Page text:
Colonel (Ret.) Rogers Porter, in 1946, took a flight in a surplus Army Stearman, which ignited a passion for flying. A local flying school let him fly for the price of gas, giving him an opportunity to earn his private pilot license. Once he had his license, he applied for the Aviation Cadet program.
A command pilot with more than 18,000 flying hours in 15 aircraft, Porter got a quick start as top gunner in his F-84D class. He was initially assigned to F-100s before a surplus of pilots sent him to a radar site and desk duty. This did not deter him from pursuing his love; by 1960, he was back flying transport aircraft the C-47, C-135 and C-141.
During Vietnam, Porter served in the Rescue Coordination Center in Thailand aiding in rescues of downed Airmen while also flying C-47 and HC-130 missions.
In 1974, Porter transitioned as an aircraft maintenance officer and maintained various positions in the maintenance field before retiring in 1982.
Although Porter transitioned in the maintenance field while in the Air Force, he was not through with flying or service. He continued instructing new pilots and became an FAA Designated Pilot Examiner providing check rides at all levels for the last 30 years.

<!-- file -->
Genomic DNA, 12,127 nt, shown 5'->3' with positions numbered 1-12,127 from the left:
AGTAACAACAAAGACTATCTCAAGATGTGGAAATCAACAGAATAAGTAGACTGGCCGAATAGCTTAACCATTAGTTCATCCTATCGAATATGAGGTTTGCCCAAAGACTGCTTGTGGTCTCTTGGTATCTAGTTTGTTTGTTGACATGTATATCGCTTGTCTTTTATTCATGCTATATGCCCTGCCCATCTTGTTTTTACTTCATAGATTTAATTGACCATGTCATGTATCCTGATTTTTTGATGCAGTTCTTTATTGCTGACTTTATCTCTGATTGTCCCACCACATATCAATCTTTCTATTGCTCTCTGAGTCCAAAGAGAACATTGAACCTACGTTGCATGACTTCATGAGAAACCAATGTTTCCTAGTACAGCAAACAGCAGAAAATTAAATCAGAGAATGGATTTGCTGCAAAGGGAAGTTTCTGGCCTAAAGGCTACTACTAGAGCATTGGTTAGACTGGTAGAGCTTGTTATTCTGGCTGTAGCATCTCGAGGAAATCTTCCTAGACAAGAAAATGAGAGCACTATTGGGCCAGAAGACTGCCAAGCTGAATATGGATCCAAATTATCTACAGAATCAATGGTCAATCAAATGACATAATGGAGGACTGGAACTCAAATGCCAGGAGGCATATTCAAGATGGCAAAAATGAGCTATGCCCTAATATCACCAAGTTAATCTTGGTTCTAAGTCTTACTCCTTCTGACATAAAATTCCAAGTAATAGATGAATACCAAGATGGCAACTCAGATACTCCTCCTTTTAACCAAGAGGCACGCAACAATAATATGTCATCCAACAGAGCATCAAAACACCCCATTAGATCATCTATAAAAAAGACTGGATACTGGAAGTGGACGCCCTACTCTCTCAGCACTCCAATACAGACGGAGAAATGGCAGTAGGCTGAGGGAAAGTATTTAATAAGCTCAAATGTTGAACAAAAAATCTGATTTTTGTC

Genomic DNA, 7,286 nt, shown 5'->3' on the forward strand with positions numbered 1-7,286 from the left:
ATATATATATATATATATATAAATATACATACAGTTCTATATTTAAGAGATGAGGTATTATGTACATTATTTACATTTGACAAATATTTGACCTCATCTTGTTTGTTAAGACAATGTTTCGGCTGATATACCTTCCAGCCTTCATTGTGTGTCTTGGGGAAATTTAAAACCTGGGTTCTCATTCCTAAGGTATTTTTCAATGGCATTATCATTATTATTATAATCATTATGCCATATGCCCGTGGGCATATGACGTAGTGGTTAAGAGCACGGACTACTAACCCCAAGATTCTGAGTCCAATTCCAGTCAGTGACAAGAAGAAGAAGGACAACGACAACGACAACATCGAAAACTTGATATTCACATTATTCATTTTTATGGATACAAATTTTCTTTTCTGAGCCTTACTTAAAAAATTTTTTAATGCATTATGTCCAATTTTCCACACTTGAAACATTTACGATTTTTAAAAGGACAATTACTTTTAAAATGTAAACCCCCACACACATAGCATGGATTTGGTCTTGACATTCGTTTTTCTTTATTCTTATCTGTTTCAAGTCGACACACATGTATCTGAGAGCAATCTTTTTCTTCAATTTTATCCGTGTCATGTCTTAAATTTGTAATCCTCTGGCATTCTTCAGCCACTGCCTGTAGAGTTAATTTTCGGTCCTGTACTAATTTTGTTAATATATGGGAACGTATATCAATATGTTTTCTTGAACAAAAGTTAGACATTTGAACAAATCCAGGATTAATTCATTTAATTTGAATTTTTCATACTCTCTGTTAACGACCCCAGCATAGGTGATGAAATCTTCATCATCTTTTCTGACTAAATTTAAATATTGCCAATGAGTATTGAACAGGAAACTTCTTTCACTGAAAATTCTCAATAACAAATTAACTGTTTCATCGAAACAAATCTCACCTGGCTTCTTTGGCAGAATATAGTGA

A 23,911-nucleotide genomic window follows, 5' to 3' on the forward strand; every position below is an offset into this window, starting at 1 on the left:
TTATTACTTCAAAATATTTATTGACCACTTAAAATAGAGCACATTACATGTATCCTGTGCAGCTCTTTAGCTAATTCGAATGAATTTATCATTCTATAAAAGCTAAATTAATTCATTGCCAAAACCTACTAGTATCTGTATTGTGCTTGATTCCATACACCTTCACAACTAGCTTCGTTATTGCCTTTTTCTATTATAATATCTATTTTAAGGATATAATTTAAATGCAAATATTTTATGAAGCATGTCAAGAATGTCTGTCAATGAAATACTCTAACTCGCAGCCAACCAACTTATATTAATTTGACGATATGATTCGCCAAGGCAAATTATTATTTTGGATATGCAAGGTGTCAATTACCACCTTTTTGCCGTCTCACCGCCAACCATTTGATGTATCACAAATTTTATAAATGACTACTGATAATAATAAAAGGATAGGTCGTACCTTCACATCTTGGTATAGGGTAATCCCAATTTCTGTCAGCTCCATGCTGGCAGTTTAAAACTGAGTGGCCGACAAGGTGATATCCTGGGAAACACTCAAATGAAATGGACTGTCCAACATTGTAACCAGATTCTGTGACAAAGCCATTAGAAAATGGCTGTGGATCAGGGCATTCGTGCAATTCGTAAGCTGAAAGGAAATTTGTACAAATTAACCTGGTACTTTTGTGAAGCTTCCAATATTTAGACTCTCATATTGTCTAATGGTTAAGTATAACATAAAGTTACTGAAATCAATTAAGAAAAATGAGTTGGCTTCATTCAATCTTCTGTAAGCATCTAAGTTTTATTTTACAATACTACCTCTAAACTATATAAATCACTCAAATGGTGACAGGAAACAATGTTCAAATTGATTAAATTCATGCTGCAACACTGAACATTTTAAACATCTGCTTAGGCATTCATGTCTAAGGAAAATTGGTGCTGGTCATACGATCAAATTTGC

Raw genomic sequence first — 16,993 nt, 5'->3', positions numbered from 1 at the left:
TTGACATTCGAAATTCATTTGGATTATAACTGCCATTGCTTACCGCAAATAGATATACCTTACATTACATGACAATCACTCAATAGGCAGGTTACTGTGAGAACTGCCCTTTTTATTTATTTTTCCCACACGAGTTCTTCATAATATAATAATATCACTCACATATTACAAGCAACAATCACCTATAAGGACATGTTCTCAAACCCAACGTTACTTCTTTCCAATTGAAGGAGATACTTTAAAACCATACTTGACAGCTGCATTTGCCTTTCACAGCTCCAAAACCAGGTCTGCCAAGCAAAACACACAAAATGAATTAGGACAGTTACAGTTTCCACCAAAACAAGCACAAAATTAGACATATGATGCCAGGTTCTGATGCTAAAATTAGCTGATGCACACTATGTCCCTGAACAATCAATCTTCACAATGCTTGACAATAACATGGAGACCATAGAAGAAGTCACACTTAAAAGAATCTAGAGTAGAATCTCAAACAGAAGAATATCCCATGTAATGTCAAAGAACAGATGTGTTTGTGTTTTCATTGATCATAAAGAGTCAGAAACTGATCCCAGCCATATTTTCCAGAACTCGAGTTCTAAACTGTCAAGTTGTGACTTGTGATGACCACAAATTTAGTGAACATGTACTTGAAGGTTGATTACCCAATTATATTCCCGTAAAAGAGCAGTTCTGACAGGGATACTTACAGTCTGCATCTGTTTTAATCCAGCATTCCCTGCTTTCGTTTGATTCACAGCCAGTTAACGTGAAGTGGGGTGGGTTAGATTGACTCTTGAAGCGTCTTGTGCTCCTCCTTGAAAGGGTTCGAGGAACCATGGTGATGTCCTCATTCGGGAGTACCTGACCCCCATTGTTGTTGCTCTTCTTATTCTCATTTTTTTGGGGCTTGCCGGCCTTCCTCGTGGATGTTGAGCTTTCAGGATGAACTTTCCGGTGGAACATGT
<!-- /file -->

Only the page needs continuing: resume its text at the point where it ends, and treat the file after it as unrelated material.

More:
He served in management roles from Aircrew Standardization Officer to Group Commander. He has countless hours with CAP flying fire patrol, disaster reconnaissance and counter drug missions, and capturing imagery as an aerial photographer.
In 2012, he was recipient of the FAA Wright Brothers Master Pilot Award that recognizes pilots who have demonstrated professionalism, skill and aviation expertise by maintaining safe operations for 50 or more years. He joined in Civil Air Patrol in 1994 and continues to share his love of flight with all ages.